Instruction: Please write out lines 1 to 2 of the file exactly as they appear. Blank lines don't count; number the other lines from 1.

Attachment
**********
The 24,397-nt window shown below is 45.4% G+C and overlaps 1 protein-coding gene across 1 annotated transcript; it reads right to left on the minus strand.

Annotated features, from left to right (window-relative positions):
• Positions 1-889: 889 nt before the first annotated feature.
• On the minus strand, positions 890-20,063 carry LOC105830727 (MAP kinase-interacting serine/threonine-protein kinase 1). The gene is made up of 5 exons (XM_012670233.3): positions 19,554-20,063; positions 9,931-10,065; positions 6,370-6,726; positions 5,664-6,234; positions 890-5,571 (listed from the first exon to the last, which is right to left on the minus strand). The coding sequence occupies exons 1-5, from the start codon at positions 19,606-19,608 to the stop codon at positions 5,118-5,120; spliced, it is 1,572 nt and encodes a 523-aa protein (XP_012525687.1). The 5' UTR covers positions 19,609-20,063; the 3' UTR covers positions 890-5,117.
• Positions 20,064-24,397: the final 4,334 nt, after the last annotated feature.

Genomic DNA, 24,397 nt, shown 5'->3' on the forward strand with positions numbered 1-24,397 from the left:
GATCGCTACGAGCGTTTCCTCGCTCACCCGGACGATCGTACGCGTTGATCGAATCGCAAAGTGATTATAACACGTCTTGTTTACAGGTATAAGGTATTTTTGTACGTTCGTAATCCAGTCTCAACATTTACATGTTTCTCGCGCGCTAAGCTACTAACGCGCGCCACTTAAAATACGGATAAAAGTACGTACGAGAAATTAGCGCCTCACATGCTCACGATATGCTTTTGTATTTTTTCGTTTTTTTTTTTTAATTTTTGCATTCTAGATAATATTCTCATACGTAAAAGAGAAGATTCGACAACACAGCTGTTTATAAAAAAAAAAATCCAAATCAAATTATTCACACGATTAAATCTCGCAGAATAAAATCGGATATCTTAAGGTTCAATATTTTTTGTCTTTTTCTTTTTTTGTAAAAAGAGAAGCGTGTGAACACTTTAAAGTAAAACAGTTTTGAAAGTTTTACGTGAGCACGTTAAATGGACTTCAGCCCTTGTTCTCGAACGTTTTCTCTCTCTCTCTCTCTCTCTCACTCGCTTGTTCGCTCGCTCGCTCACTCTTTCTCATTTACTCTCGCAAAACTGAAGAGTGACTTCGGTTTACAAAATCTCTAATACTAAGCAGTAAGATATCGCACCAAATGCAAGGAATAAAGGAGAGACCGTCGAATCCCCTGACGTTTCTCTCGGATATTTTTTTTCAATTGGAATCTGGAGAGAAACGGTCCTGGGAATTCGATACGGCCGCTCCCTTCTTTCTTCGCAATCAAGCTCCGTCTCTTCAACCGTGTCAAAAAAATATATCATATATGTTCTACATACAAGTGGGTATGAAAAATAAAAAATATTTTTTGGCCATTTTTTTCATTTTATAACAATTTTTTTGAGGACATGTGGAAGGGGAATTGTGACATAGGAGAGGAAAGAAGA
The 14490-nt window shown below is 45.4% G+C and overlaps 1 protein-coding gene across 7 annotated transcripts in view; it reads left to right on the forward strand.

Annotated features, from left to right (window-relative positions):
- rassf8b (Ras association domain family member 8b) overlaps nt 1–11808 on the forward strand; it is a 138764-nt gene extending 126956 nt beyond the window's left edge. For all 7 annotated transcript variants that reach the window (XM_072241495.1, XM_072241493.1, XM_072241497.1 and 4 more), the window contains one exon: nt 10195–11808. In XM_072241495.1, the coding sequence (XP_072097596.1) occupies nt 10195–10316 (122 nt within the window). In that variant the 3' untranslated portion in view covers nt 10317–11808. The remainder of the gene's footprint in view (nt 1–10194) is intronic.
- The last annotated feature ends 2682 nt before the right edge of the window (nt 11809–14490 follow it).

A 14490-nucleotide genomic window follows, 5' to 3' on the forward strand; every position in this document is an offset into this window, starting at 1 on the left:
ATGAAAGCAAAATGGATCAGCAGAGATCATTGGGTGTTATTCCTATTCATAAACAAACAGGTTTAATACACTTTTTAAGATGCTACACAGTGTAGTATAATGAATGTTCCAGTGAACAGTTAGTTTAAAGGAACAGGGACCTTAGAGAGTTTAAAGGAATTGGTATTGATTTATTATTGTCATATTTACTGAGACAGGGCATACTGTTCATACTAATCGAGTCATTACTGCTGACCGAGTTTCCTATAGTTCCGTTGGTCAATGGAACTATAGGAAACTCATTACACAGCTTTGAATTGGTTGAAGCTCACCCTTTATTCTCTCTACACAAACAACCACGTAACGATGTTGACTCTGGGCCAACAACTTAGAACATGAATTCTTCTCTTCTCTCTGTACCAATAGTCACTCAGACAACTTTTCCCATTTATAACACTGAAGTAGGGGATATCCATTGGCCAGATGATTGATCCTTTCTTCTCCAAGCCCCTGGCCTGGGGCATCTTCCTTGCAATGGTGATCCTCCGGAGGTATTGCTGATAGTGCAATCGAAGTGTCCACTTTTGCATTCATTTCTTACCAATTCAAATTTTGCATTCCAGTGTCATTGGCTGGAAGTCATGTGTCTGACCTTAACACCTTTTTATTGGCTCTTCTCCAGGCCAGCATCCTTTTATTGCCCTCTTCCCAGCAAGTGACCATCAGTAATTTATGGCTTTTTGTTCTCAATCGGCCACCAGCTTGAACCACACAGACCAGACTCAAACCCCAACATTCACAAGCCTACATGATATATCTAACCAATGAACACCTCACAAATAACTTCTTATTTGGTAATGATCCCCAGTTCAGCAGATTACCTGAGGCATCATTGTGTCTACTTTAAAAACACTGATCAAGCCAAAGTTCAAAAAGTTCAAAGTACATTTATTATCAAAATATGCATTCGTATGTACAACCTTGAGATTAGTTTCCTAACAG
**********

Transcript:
The 24,397-nt window shown below is 45.4% G+C and overlaps 1 protein-coding gene across 1 annotated transcript; it reads right to left on the minus strand.

Annotated features, from left to right (window-relative positions):